These words are so rich and they relate to something I read very recently, a quote from Alfred Plummer: “To return evil for good is devilish; to return good for good is human; to return good for evil is divine.” Love where there is nothing to love. (also known as grace!)
The greatest commandments of faith are about loving God and loving others. Loving when love has a cost and when love is sacrifice and not just where love is easy or cosy. I am hoping that my life is really just a narrative of my learning to love better and higher and further and greater. And love in the divine way that repays evil with blessing, because this is the sort of divine love that I am loved with. To love because I was loved first (1 John 4:19).
Care for Injustice wherever and whenever it appears
Need much more be said for this?
“or when letters to Jewish suppliers in Germany came back marked ‘Address unknown’, we still managed to believe that it was primarily a German problem.”
How often do I ignore injustice, or dismiss it, or fail to take it seriously?
Remembering where our Hope comes from
The pronouncement of her father as they listened to the radio for the Prime Minister’s announcement:
“Oh, my dears, I am sorry for all Dutchmen now who do not know the power of God. For we will be beaten. But He never will.”
Corrie’s father always remembers where his hope comes from, where his help comes from and is outward facing in the most wonderful way.
There are no ‘ifs’ in God’s Kingdom
About a week later, in a night of heavy bombing, Corrie goes downstairs as she hears her sister. When she returns to bed she feels for her bed and pillow, but in the darkness her hands close around a piece of metal shrapnel, 10 inches long:
“Betsie, if I hadn’t heard you in the kitchen-”
“Don’t say it Corrie! “There are no ‘ifs’ in God’s world. And no places that are safer than other places. The centre of His will is our only safety – O Corrie, let us pray that we may always know it.”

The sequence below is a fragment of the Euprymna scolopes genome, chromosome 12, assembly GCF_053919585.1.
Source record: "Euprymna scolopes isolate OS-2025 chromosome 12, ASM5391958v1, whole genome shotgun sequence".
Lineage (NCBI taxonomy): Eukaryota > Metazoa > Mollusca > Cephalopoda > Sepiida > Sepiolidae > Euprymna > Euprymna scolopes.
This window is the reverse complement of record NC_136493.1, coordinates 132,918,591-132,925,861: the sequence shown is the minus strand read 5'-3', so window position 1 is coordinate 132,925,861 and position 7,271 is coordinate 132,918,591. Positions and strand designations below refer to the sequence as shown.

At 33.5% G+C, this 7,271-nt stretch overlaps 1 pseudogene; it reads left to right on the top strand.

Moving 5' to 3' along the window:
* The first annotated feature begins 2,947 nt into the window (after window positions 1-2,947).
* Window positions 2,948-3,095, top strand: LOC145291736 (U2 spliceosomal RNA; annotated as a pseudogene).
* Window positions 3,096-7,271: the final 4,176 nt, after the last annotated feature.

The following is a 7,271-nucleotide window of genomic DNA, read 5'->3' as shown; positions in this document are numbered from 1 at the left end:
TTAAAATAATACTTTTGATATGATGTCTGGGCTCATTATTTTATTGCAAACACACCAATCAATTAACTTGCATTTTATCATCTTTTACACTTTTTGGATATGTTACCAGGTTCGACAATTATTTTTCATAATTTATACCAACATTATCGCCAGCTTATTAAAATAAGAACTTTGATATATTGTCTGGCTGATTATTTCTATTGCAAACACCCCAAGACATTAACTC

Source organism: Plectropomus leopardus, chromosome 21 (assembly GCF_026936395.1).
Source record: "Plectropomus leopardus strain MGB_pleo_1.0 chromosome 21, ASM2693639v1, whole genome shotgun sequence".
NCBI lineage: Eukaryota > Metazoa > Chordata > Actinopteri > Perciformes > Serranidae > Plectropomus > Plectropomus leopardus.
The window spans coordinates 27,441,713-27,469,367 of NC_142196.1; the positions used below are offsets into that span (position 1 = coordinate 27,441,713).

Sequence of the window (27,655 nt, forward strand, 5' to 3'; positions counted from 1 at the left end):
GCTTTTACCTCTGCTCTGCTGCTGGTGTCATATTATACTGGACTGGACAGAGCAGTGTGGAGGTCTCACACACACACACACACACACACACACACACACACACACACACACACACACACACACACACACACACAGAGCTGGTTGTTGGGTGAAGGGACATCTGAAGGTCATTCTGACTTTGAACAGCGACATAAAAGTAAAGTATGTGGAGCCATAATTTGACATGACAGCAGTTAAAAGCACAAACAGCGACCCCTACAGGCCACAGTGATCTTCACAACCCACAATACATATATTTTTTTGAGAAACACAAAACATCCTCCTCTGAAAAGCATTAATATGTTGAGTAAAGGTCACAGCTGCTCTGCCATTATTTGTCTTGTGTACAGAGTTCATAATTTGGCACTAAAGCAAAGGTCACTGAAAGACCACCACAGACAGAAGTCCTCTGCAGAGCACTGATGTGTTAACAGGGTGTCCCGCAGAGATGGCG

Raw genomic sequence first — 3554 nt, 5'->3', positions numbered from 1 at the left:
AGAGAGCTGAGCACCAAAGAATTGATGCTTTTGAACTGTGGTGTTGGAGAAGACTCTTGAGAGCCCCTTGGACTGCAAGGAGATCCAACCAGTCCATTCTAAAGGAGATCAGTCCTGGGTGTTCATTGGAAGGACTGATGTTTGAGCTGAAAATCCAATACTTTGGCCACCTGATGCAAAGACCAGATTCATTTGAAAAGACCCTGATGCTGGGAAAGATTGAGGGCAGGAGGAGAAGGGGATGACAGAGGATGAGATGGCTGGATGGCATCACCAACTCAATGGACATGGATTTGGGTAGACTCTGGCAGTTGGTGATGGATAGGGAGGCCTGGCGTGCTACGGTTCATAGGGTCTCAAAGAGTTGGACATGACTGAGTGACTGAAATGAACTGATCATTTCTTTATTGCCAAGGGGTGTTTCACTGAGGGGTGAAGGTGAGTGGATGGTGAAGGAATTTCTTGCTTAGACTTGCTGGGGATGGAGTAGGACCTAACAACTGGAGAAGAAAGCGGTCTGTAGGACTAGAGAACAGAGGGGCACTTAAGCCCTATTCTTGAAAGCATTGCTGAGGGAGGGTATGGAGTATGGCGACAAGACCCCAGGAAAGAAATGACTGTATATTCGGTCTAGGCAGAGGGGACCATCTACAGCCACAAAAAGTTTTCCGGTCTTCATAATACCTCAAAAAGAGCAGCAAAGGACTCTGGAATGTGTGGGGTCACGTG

Would I have the strength of faith to have such a reaction!
The preciousness of Scripture
By means of a miracle, Corrie has a Bible whilst in Ravensbruck concentration camp, this is what she says of it:
“our Bible was the centre of an ever-widening circle of help and hope. Like waifs clustered around a blazing fire, we gathered about it, holding out our hearts to its warmth and light. The blacker the night around us grew, the brighter and truer and more beautiful burned the word of God. ‘Who shall separate us from the love of Christ? Shall tribulation, or distress, or persecution, or famine, or nakedness, or peril, or sword?… Nay in all these things we are more than conquerors through him that loved us'”
Rejoice always, rejoice for fleas
At Ravensbruck Betsie and Corrie are moved into a dorm with no beds or light, but only wooden piers stacked three high on which lies reeking flea-infested straw. This is the sister’s exchange:
“Betsie, how can we live in such a place!”
“Show us. Show us how.” It was said so matter of factly it took me a second to realize she was praying. More and more the distinction between prayer and the rest of life seemed to be vanishing for Betsie.
“Corrie!” she said excitedly. “He’s given us the answer! Before we asked, as He always does! In the Bible this morning…. ‘Rejoice always, pray constantly, give thanks in all circumstances; for this is the will of God in Christ Jesus-‘… We can start right now to thank God for every single thing about this new barracks!”
I stared at her, then around me at the dark, foul-aired room….
“Thank you,” Betsie went on serenely, “for the fleas and for-”
The fleas! This was too much. “Betsie, there’s no way even God can make me grateful for a flea.”
“‘Give thanks in all circumstances,'” she quoted. “It doesn’t say, ‘in pleasant circumstances.’ Fleas are part of this place where God has put us.’
They later find out that the reason they are able to hold their secret bible reading meeting in the dorm at night is that the supervisors don’t want to go in because of the fleas.
What a challenge to give thanks, and to have the discipline of giving thanks for those things for which we are not grateful.
What most struck me, of all the different events, was that Corrie was able to declare the following, that:
“In darkness God’s truth shines most clear.”